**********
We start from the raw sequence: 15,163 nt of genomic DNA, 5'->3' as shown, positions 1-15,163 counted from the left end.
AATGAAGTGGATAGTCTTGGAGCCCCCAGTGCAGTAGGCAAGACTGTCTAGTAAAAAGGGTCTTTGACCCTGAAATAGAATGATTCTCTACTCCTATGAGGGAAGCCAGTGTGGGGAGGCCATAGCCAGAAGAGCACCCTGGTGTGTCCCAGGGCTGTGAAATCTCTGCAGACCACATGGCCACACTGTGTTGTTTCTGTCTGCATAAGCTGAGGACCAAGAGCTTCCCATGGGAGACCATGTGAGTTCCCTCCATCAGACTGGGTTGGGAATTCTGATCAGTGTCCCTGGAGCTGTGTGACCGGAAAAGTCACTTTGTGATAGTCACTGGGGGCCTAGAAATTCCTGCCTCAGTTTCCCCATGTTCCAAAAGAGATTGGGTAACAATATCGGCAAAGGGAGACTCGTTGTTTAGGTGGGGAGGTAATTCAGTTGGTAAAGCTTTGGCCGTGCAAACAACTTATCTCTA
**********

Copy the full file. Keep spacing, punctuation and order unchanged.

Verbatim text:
We start from the raw sequence: 15,163 nt of genomic DNA, 5'->3' as shown, positions 1-15,163 counted from the left end.
AATGAAGTGGATAGTCTTGGAGCCCCCAGTGCAGTAGGCAAGACTGTCTAGTAAAAAGGGTCTTTGACCCTGAAATAGAATGATTCTCTACTCCTATGAGGGAAGCCAGTGTGGGGAGGCCATAGCCAGAAGAGCACCCTGGTGTGTCCCAGGGCTGTGAAATCTCTGCAGACCACATGGCCACACTGTGTTGTTTCTGTCTGCATAAGCTGAGGACCAAGAGCTTCCCATGGGAGACCATGTGAGTTCCCTCCATCAGACTGGGTTGGGAATTCTGATCAGTGTCCCTGGAGCTGTGTGACCGGAAAAGTCACTTTGTGATAGTCACTGGGGGCCTAGAAATTCCTGCCTCAGTTTCCCCATGTTCCAAAAGAGATTGGGTAACAATATCGGCAAAGGGAGACTCGTTGTTTAGGTGGGGAGGTAATTCAGTTGGTAAAGCTTTGGCCGTGCAAACAACTTATCTCTA